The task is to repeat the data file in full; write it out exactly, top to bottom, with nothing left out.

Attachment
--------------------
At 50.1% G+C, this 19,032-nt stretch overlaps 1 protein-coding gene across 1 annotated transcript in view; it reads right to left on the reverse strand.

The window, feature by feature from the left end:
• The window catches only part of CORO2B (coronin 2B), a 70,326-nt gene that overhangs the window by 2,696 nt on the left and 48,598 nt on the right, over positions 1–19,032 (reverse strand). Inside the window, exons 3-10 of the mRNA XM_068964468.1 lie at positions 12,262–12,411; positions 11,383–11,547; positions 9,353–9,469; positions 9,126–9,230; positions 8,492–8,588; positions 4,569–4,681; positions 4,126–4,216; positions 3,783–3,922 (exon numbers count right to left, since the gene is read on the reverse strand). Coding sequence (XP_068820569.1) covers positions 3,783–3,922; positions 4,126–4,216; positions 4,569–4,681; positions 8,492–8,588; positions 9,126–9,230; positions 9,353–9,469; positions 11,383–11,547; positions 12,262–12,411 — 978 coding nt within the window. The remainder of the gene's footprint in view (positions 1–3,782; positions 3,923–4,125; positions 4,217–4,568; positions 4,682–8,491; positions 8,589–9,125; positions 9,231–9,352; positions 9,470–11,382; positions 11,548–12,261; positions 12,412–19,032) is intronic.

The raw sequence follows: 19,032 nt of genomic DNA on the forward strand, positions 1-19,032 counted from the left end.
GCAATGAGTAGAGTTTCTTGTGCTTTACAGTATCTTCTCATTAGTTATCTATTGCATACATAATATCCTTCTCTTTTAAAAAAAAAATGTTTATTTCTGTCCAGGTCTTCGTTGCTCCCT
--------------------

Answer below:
At 50.1% G+C, this 19,032-nt stretch overlaps 1 protein-coding gene across 1 annotated transcript in view; it reads right to left on the reverse strand.

The window, feature by feature from the left end:
• The window catches only part of CORO2B (coronin 2B), a 70,326-nt gene that overhangs the window by 2,696 nt on the left and 48,598 nt on the right, over positions 1–19,032 (reverse strand). Inside the window, exons 3-10 of the mRNA XM_068964468.1 lie at positions 12,262–12,411; positions 11,383–11,547; positions 9,353–9,469; positions 9,126–9,230; positions 8,492–8,588; positions 4,569–4,681; positions 4,126–4,216; positions 3,783–3,922 (exon numbers count right to left, since the gene is read on the reverse strand). Coding sequence (XP_068820569.1) covers positions 3,783–3,922; positions 4,126–4,216; positions 4,569–4,681; positions 8,492–8,588; positions 9,126–9,230; positions 9,353–9,469; positions 11,383–11,547; positions 12,262–12,411 — 978 coding nt within the window. The remainder of the gene's footprint in view (positions 1–3,782; positions 3,923–4,125; positions 4,217–4,568; positions 4,682–8,491; positions 8,589–9,125; positions 9,231–9,352; positions 9,470–11,382; positions 11,548–12,261; positions 12,412–19,032) is intronic.

The raw sequence follows: 19,032 nt of genomic DNA on the forward strand, positions 1-19,032 counted from the left end.
GCAATGAGTAGAGTTTCTTGTGCTTTACAGTATCTTCTCATTAGTTATCTATTGCATACATAATATCCTTCTCTTTTAAAAAAAAAATGTTTATTTCTGTCCAGGTCTTCGTTGCTCCCT